The ZIMBABWE Situation Our thoughts and prayers are with Zimbabwe
- may peace, truth and justice prevail.

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From ZWNEWS, 6 May

Land for the poor

The following is a partial list of farms illegally seized by senior government and Zanu PF officials and others inrecent weeks:

Joseph Msika - part of Umguza Block; Simon Muzenda - Chindito Farm, Gutu; Obert Mpofu, part of Umguza Block; Sabina Mugabe - farm of murdered Terry Ford; Elliot Manyika - Duiker Flats; Shuvai Mahofa - Lothian Farm and others, Gutu; Samuel Mumbengegwi - Irvine Farm, Gutu; Augustine Chihuri - Woodlands Farm; Sydney Sekeremayi - Maganga Estate; Swithun Mombeshora - unnamed farm, Mashonaland West; Nicholas Goche unnamed farm; Edward Chindori-Chininga unnamed farm, Mashonaland Central; Saviour Kasukuwere part of Pimento Farm, Mashonaland Central; Joseph Chinotimba part of Pimento Farm, Mashonaland Central; Solomon Mujuru - Alamein Farm; Ambrose Mutinhiri - Waltondale Farm, Marondera West; Dick Mafiosi (Mashonaland Central ZPF youth chairman) part of Pimento Farm, Mashonaland Central.

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The Age

Aust woman shot in Zimbabwe remains in critical condition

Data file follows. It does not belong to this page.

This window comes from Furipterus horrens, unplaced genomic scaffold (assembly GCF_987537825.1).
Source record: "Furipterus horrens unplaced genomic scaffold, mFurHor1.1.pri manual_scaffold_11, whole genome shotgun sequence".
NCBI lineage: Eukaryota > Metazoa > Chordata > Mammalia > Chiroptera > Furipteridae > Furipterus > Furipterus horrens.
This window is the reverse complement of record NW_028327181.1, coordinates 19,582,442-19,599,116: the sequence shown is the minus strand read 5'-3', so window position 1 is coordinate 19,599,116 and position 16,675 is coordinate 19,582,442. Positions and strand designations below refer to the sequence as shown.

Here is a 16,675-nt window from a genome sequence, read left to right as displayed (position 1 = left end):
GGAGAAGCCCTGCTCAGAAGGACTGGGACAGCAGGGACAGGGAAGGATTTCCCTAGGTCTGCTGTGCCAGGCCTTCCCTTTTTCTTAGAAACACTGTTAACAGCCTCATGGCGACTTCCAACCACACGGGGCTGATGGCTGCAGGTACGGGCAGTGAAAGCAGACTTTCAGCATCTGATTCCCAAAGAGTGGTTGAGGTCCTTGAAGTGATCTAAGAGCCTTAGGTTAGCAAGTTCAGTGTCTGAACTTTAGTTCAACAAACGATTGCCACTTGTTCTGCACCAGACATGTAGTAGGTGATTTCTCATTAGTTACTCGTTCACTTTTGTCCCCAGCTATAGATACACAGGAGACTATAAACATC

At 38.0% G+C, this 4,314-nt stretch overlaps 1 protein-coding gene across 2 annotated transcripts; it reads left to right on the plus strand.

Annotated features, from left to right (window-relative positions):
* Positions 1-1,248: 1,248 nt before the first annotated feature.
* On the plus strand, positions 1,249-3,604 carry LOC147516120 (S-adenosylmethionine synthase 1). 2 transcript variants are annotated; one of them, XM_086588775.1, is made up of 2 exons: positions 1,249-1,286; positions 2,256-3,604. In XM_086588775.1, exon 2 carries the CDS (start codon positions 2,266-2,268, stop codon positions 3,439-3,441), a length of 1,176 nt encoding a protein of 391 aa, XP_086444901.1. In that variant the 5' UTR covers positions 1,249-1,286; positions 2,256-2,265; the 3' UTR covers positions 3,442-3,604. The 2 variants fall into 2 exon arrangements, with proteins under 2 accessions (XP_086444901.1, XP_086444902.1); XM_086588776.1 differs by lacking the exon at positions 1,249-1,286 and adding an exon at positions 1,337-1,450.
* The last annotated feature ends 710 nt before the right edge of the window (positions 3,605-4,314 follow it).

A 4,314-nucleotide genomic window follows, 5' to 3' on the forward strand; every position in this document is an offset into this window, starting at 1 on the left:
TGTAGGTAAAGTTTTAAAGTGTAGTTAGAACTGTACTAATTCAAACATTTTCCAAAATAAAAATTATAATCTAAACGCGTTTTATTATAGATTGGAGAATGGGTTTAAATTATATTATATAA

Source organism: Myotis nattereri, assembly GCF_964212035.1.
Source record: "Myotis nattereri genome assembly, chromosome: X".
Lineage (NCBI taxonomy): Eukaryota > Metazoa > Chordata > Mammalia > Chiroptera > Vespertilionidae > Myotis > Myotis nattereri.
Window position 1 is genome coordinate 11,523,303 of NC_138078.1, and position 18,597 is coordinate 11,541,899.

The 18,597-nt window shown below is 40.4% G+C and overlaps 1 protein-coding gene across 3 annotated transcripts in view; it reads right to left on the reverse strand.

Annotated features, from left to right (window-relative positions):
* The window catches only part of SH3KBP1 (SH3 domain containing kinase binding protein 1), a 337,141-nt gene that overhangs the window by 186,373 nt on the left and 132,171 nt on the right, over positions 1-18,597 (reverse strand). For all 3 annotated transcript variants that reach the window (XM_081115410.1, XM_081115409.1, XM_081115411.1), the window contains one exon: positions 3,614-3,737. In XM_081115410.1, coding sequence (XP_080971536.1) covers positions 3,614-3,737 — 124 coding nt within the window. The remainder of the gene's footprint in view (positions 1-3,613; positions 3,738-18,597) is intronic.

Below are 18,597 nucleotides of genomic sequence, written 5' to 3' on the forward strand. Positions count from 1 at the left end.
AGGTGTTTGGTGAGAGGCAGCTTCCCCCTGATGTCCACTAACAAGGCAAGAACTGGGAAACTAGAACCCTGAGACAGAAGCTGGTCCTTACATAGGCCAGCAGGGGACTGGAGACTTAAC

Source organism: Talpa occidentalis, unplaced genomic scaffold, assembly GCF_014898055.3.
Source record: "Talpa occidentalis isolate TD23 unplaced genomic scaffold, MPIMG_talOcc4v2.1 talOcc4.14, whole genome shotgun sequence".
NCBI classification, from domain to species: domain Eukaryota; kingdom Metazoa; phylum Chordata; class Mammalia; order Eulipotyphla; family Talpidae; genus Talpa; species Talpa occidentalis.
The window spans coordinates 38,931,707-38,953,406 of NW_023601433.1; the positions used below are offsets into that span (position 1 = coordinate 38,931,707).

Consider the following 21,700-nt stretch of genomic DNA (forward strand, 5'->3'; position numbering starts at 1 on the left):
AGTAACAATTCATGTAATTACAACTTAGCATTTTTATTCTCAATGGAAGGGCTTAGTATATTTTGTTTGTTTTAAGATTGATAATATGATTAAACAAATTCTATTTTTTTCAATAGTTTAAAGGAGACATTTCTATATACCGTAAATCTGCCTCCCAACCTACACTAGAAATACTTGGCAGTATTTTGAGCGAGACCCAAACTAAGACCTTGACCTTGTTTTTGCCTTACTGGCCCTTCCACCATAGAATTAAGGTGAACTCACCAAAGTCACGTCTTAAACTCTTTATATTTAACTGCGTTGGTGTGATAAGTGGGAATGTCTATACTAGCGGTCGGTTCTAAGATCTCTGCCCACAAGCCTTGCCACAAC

CANBERRA, May 6 AAP|Published: Monday May 6, 9:36 AM

An Australian woman shot by bandits in Zimbabwe remains in critical
condition in a Harare hospital, the Department of Foreign Affairs said
A foreign affairs spokeswoman said Sheryl Jones, 46, was stable in intensive
care after being shot twice in an apparent robbery at her farm at Headland,
150 kilometres east of Harare at the weekend.
"Our High Commissioner in Harare Jonathan Brown has visited her in hospital
and is providing consular assistance which basically means liaising with the
medical staff there on her condition," the spokeswoman said.
"Consular officers in Canberra are providing assistance to her family."
Ms Jones' mobile telephone and handbag containing farm wages were taken by
her attackers.
Police were investigating and the motive for the shooting was unclear, the
country's Commercial Farmers Union told Reuters.

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Mugabe's Zimbabwe govt racist: says Aust minister Downer
CANBERRA, May 6 AAP|Published: Monday May 6, 6:17 PM

Relations between Australia and Zimbabwe took a further dive today, with Foreign Minister Alexander Downer branding the Mugabe government racist after the shooting of an Australian farmer.

President Robert Mugabe's government encouraged violence towards farmers and the campaign to remove them would likely be violent and vicious, Mr Downer said.

"Just about all farms in Zimbabwe which are owned by whites are marked for seizure and our expectation is that the government in Zimbabwe is just going to continue to run a violent and vicious campaign until those white farmers leave the farms," Mr Downer told reporters in Melbourne.